Hyper-V Server does have the character mode configuration screen you mention and that is an improvement over the Windows Server Core + Hyper-V installation experience. However, Hyper-V Server is crippled to the point that I don’t think most users will bother with it. It doesn’t support MSCS, so there’s no VM migration or failover. It supports fewer host CPUs and less memory, and it does not come with the rights to run Windows in a VM that you get with full Windows Server. See this blog post outlining why most users will skip Hyper-V Server: http://blogs.vmware.com/virtualreality/2008/10/hyper-v-server.html
    So, the videos in this post correctly show the setup experience you’ll go through if you want to run Hyper-V with full Windows Server 2008 capabilities. It gives you more features, but at the cost of a more painful installation experience. We think VMware ESXi is better all around — free, easier to install and more capable than Hyper-V.

  21. Arjantim

    I really think Vmware doesn’t need to be in a dogfight with microsoft at the moment. Vmware is way ahead of microsoft when it comes to bearmetal virtualization.
    And by the way, all this can be scripted. Then it’s just getting started with the installation script and your whole point is gone.
    Again: please don’t dogfight. My choice (at least at the moment) is Vmware (i think this will be for a very long time) but that’s not becaurse this kind of nonsens.

  22. Eric Horschman

    When managed by VMware vCenter, ESXi supports our HA feature that will restart VMs on a failed ESXi host on another ESX host in a cluster. This is a cold restart.
    ESXi 3.5 Update 1 and later support Microsoft Cluster Services. You can create clusters with ESXi VMs in three ways:
    1. Cluster VMs in a single box (useful for dev/test and HA for a crash-prone app)
    2. Cluster VMs across ESXi hosts (useful for software and hardware fault tolerance)
    3. Cluster physical machines together with VMs (useful for N+1 clusters that protect an expensive physical machine with a cheap virtual machine.
    Refer to the ESXi 3.5 U1 release notes here: http://www.vmware.com/support/vi3/doc/vi3_esx3i_i_35u1_vc25u1_rel_notes.html
    and the ESX “Setup for Microsoft Cluster Service” guide here: http://www.vmware.com/pdf/vi3_35/esx_3/vi3_35_25_u1_mscs.pdf

  23. John

    Great article, it really shows that Microsoft are on the right path. I mean why would vmware-people use so much energy on the fight? 😉
    We are using Hyper-V, also on Core. Core can be controlled by intreface from another server and SCVMM can manage all Hyper-Vs (AND vmware) from ONE interface only!
    Great, easy AND very cheap. The license rules from Microsoft beats almost every ascpect out of vmware unless you are really high-end with lost of advanced features needed (and lots of money). For the 95 procent rest of the world, Hyper-V will do the job.

  24. Glenn

    I agree…no need in dogfighting. My bet is that these pro MS people are MS employees who prowl these boards twisting points in non-sense environments. Who in their right mind would use a sub $500 PC to virtualize an environment? This will be the same person who updates their resume and calls that “Virtualization Architect” and try’s to get hired by a fortune 500. Regretfully they will probably get hired at some poor souls company where they will bind their IT up for years with bad design and decisions.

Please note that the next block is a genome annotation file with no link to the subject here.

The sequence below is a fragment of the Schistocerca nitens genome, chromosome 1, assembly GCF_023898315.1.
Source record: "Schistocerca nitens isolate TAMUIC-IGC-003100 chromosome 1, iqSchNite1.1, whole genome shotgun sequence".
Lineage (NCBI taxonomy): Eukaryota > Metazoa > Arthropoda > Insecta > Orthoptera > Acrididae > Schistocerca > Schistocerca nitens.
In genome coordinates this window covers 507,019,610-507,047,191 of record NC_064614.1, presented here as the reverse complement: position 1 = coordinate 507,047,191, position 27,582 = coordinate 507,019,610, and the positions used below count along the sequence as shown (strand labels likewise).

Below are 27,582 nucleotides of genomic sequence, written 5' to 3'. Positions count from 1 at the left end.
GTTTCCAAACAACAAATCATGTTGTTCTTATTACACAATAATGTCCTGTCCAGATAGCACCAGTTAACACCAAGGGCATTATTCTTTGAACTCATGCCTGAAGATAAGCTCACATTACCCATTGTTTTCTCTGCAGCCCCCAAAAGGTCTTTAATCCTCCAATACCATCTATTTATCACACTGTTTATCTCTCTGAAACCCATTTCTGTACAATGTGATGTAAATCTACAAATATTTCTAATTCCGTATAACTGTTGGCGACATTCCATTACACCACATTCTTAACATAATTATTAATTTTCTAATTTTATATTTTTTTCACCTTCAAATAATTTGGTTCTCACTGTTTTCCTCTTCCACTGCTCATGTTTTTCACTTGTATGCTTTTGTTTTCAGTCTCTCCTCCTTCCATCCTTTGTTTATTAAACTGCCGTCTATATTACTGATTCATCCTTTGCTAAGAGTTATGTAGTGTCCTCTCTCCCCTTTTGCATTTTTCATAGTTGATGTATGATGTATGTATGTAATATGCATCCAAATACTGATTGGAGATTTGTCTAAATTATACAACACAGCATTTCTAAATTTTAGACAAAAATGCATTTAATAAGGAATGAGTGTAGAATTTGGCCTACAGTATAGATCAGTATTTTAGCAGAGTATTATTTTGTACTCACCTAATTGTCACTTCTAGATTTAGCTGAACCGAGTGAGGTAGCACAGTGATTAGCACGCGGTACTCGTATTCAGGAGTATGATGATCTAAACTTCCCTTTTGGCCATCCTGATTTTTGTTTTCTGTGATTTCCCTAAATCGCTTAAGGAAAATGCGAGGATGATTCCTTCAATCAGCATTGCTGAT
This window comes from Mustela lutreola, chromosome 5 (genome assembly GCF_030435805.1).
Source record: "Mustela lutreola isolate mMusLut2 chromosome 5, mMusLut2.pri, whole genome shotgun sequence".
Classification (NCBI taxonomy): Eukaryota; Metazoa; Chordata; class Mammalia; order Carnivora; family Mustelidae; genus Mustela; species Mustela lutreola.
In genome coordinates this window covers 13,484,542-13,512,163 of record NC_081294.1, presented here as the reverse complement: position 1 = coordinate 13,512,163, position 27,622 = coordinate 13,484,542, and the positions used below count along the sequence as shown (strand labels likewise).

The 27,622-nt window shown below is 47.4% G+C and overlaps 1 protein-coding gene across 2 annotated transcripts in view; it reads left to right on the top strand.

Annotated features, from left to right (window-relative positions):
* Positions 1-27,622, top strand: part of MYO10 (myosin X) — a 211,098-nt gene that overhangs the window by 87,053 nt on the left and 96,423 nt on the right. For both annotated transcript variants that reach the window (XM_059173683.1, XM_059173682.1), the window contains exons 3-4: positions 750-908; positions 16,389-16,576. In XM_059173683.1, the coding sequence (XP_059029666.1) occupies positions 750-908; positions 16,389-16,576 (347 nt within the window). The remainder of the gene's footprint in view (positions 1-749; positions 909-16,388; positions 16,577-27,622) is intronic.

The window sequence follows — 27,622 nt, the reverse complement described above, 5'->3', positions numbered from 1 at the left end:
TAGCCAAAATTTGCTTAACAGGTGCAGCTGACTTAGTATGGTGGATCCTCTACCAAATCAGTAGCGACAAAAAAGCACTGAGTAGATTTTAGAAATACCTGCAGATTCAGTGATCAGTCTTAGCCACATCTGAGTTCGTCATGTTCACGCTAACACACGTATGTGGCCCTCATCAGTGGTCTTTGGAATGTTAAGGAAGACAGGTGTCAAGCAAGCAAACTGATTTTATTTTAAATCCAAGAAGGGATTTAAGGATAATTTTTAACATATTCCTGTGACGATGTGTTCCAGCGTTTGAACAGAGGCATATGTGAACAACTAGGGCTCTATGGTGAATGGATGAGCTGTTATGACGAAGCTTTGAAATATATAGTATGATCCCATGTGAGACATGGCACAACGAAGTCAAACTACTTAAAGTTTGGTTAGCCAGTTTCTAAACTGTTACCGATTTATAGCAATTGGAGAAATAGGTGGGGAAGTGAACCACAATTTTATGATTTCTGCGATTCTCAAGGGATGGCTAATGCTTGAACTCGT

Bottom line is VMWare rules and has since 99. MS is trying to play catchup and they know it. They don’t have the width or depth of product or 3rd party support that VMWare does so….they come to these boards to post shenanigan type comments.
    Stay strong VMWare!

  25. VMKing

    What a RIDICULOUS article. If you are going to compare your products to Hyper-V at least write a decent article about it. Calling Server Core “MS-DOS 2008” is just idiotic.
    The whole point of server core is that it doesn’t need an interface because it is managed remotely using GUI tools.
    Publishing articles like this make you look like idiots, no wonder you are FAST loosing market share to Microsoft.
    Do yourself a favour and stop posting this shite, it does your company image no good.

  26. Eric Horschman

    Long after we published this blog post, Microsoft addressed some of the pain of Server Core management with a crude character mode UI called SCONFIG. Since you can’t even use a GUI remote admin tool as you suggest until you’ve gotten your Server Core machine on the network with drivers, storage connections and an IP address, there’s no way to avoid some command line work.
    I’ll respond to your thoughtful comments with this item posted recently by one of Microsoft’s own Hyper-V program managers that speaks to the problems with Server Core:
    “I used to run this system with Windows Server core in the parent partition, but I am currently using a full installation of Windows Server.
    The main reason for this change was to make it easier to troubleshoot the system when I break something.”

  27. Bill

    My mother always said, “If you don’t have anything nice to say, pour yourself a cup of coffee and pull up a chair, I want to hear it!” So this sniping was great for me. I own both products, but have not done anything yet with Hyper V (i.e. I have some new Win2008 Ent servers, and a separate VMware farm.) There haven’t been any posts on this for about a year. Anything new since then?

  28. UC

    its very unfair to call Server Core as MS DOS 2008. The guy writing this article didn’t know anything about Server Core and its potential. simplay demostrating clicks to install vmware and hyper-v is just doesn’t make any sense. the Powershell available for Server Core is just the best shell out there in the world today.. and vmware people are also developing modules to work with powershell!